2. Ever since WMATA opened a massive bus service facility near my office, whenever a bus labelled "Not In Service" comes anywhere near me, what I see is "Death Machine." Those guys don't want to slow down for anything, especially when they are heading towards the bus facility and, I'm guessing, the end of their shift. I deal with it by riding that segment of my evening commute--covering most of the length of Shepherd Parkway, SW; about 1/2 mile--like a bat out of hell. The idea being to get through that segment before the buses catch up to me (they come from a different direction than I and a traffic signal delays them). I used to like WMATA buses, but their drivers have taught me otherwise. DASH buses, OTOH, are quite well-behaved.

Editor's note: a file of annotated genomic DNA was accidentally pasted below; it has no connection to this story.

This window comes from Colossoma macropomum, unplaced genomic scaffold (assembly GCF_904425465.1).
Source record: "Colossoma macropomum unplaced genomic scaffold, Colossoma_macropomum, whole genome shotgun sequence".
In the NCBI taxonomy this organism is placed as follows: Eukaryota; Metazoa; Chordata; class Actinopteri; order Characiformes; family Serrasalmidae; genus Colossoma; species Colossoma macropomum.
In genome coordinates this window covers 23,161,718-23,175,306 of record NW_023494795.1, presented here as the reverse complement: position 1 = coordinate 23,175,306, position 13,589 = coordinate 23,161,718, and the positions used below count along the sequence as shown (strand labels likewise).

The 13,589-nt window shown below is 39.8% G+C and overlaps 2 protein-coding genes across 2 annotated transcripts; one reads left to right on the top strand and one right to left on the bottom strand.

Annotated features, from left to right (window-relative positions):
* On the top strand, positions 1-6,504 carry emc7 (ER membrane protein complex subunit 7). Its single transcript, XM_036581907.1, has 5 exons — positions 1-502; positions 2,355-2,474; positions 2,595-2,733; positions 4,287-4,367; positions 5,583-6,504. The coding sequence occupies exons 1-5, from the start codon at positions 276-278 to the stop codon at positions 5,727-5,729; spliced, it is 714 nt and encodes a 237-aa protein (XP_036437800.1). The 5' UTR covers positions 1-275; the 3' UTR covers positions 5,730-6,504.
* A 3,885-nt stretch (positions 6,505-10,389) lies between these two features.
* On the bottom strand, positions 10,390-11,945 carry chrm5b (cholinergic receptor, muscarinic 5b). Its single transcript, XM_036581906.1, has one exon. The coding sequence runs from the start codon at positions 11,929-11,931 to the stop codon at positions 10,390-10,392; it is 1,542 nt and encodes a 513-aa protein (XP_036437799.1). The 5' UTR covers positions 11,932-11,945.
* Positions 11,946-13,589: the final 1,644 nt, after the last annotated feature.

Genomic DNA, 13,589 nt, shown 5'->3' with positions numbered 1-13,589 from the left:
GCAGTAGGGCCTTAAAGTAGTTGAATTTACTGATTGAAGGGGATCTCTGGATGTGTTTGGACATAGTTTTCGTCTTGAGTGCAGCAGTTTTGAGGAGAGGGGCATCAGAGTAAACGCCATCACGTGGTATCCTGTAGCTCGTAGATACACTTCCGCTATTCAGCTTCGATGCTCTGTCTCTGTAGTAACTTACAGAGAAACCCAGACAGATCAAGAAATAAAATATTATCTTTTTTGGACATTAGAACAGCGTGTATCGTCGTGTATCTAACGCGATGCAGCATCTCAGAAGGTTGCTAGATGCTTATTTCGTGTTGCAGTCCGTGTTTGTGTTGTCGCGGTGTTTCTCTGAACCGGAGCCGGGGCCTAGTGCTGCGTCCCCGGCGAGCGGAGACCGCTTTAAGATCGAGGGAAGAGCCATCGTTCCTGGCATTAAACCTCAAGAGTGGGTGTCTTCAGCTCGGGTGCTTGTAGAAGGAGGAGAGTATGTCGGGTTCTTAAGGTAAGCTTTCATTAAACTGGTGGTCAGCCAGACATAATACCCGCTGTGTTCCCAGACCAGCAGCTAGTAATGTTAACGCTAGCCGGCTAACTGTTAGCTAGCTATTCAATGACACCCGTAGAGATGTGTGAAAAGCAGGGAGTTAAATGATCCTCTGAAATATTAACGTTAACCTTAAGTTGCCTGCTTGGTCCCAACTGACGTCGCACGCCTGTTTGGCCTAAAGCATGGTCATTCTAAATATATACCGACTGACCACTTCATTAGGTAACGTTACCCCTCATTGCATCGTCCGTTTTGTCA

3. the "no u-turn" signs are still posted. where's a cop when you need one? what's the email addy you sent your complaint to? i'd like to add my voice to the "no u-turns" emails. i see it all the time too, i'm just not able to get a camera out in time. was this on mon. evening?

  4. Please, please send the pics to WMATA and DDOT (the latter is responsible for installing/maintaining the flexible posts along PA Ave). All we can do is keep pushing DDOT to install more posts, or better yet, curbs/walls.

    Unfreaking believable.